Big Society Capital was established to grow the social investment market in the UK. To do this we are investing to build the market infrastructure and support development of the financial intermediaries that are required to connect investors looking for both a social and financial return with the enterprises they can invest in to achieve this goal.
All the intermediaries we support are required under statute to use our funding to invest in “third sector organisations”.
But how should third sector or social sector organisations be defined? The statute which governs the establishment of Big Society Capital defines them as organisations that “exist wholly or mainly to provide benefits for society or the environment” This definition includes regulated social sector organisations such as charities, Community Interest Companies or Community Benefit Societies. But should it also include companies or enterprises that have legal forms that allow them to earn profits and distribute dividends?
First and foremost we will seek to ensure that the vast majority of the investments made by the intermediaries we support will go to regulated social sector organisations. We believe, however, that it would be wrong to completely exclude companies that seek to create significant social value but have organised themselves as for-profit companies.
We will therefore permit some of the intermediaries and vehicles we invest in to provide funding to for-profit companies under the following criteria:
- The Objects of the company set out that it is primarily concerned with providing benefit to society;
- The company ensures that any surpluses are principally used to achieve social objectives and payments to shareholders are capped;
- There is a constitutional or contractual lock on its Social Objects, dividend policy and an “asset-lock”;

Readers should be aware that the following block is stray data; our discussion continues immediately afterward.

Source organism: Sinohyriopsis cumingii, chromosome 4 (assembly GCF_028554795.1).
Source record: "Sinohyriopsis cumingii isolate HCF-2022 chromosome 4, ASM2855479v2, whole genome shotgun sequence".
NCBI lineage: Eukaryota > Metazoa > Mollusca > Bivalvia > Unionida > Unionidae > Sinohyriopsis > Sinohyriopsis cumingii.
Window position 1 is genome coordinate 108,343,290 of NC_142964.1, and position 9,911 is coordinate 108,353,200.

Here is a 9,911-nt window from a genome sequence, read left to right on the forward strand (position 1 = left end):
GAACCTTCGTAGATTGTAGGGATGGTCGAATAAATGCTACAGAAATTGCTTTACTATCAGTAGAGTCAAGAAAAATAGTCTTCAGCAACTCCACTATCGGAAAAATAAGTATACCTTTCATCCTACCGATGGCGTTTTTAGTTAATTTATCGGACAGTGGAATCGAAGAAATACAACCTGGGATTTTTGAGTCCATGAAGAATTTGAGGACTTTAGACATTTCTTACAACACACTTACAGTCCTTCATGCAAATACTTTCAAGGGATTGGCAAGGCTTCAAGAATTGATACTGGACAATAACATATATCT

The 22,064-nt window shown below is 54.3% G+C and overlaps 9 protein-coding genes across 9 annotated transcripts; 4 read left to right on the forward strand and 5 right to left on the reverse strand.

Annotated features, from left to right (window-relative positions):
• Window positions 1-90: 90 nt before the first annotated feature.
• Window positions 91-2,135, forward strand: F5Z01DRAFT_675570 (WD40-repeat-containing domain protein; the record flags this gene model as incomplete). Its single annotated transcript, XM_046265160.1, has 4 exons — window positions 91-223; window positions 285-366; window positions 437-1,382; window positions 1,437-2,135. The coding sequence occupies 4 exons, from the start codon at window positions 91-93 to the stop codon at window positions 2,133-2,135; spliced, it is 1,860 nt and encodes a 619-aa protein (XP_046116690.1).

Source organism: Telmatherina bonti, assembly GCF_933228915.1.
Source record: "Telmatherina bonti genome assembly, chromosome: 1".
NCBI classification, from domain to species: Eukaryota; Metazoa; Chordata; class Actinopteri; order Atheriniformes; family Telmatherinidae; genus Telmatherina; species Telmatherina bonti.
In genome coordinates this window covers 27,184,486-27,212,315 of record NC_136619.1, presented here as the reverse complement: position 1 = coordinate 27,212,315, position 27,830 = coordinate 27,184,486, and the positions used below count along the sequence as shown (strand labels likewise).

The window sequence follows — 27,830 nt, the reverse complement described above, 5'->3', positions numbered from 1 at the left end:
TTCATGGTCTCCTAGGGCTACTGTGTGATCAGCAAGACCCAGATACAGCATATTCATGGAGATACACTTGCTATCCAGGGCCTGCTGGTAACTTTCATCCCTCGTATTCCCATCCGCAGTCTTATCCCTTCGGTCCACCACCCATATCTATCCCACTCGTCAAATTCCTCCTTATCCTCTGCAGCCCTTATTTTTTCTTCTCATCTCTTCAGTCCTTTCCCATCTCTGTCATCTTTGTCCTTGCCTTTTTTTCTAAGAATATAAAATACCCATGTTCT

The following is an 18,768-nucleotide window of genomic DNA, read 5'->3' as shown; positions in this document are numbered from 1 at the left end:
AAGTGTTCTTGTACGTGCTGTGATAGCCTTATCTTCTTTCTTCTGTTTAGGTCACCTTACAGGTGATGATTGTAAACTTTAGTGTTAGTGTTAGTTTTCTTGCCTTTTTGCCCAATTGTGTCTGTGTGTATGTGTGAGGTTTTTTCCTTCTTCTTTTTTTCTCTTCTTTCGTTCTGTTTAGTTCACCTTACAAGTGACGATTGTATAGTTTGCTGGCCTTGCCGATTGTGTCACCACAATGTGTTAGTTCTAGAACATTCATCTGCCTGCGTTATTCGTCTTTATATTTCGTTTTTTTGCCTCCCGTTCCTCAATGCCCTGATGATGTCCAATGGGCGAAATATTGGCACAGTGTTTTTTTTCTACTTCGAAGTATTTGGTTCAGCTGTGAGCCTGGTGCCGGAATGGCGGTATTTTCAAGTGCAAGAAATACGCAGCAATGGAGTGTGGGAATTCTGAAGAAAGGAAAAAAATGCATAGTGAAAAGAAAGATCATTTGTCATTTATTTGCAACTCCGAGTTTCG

- Remuneration levels reflect social sector organisation norms and are disclosed in line with the accounting requirements for charities; and
- In the event of a change of ownership, it will take steps to preserve the mission as that of a social sector organisation.
These criteria are explained in more detail in the Governance Agreement.
We recognise from our extensive consultations with those directly involved in social investment that there is a divergence of opinion. There are those who would like to define social enterprise and social purpose companies broadly particularly because they believe that that is the only way to attract the type of risk capital needed to support and encourage early stage investment in start-up enterprises. Others believe that Big Society Capital funding should only benefit organisations that fit into a regulatory category that ensures oversight and specific legal constraints.
Our proposed governance rules seek to find a middle ground that ensures that regulated social sector organisations can attract funding more easily from investment intermediaries but also that enterprises that are set up and managed principally for social purpose can obtain the type of capital that they need to grow and maximise their impact on our communities.